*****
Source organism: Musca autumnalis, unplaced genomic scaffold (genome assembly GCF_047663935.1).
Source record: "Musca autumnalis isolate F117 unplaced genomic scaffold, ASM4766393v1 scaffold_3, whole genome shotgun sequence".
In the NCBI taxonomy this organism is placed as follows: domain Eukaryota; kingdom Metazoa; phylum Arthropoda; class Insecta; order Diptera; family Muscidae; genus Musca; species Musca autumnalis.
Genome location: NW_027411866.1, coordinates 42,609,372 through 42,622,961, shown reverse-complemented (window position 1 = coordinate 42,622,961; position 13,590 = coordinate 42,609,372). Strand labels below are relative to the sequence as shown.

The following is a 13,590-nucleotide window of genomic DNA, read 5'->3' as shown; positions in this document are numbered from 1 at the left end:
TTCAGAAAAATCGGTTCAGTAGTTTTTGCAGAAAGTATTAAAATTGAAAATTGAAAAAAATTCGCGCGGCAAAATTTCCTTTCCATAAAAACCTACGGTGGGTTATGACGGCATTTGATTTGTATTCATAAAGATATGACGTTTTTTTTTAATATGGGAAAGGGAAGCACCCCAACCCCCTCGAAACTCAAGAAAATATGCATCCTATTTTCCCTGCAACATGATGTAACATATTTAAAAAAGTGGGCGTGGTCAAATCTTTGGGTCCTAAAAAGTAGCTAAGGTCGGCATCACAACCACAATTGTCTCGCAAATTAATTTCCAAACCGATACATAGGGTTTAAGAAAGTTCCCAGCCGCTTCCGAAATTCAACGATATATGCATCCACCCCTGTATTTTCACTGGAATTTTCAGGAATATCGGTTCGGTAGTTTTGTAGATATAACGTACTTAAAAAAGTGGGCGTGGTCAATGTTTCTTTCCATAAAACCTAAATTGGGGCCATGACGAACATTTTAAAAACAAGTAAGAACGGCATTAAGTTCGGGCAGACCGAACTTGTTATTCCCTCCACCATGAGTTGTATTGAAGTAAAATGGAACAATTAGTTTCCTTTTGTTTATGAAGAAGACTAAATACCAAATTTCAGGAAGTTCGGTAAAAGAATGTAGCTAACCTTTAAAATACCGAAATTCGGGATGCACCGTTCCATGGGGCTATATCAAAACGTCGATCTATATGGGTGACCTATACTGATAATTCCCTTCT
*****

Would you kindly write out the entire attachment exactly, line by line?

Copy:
Source organism: Musca autumnalis, unplaced genomic scaffold (genome assembly GCF_047663935.1).
Source record: "Musca autumnalis isolate F117 unplaced genomic scaffold, ASM4766393v1 scaffold_3, whole genome shotgun sequence".
In the NCBI taxonomy this organism is placed as follows: domain Eukaryota; kingdom Metazoa; phylum Arthropoda; class Insecta; order Diptera; family Muscidae; genus Musca; species Musca autumnalis.
Genome location: NW_027411866.1, coordinates 42,609,372 through 42,622,961, shown reverse-complemented (window position 1 = coordinate 42,622,961; position 13,590 = coordinate 42,609,372). Strand labels below are relative to the sequence as shown.

The following is a 13,590-nucleotide window of genomic DNA, read 5'->3' as shown; positions in this document are numbered from 1 at the left end:
TTCAGAAAAATCGGTTCAGTAGTTTTTGCAGAAAGTATTAAAATTGAAAATTGAAAAAAATTCGCGCGGCAAAATTTCCTTTCCATAAAAACCTACGGTGGGTTATGACGGCATTTGATTTGTATTCATAAAGATATGACGTTTTTTTTTAATATGGGAAAGGGAAGCACCCCAACCCCCTCGAAACTCAAGAAAATATGCATCCTATTTTCCCTGCAACATGATGTAACATATTTAAAAAAGTGGGCGTGGTCAAATCTTTGGGTCCTAAAAAGTAGCTAAGGTCGGCATCACAACCACAATTGTCTCGCAAATTAATTTCCAAACCGATACATAGGGTTTAAGAAAGTTCCCAGCCGCTTCCGAAATTCAACGATATATGCATCCACCCCTGTATTTTCACTGGAATTTTCAGGAATATCGGTTCGGTAGTTTTGTAGATATAACGTACTTAAAAAAGTGGGCGTGGTCAATGTTTCTTTCCATAAAACCTAAATTGGGGCCATGACGAACATTTTAAAAACAAGTAAGAACGGCATTAAGTTCGGGCAGACCGAACTTGTTATTCCCTCCACCATGAGTTGTATTGAAGTAAAATGGAACAATTAGTTTCCTTTTGTTTATGAAGAAGACTAAATACCAAATTTCAGGAAGTTCGGTAAAAGAATGTAGCTAACCTTTAAAATACCGAAATTCGGGATGCACCGTTCCATGGGGCTATATCAAAACGTCGATCTATATGGGTGACCTATACTGATAATTCCCTTCT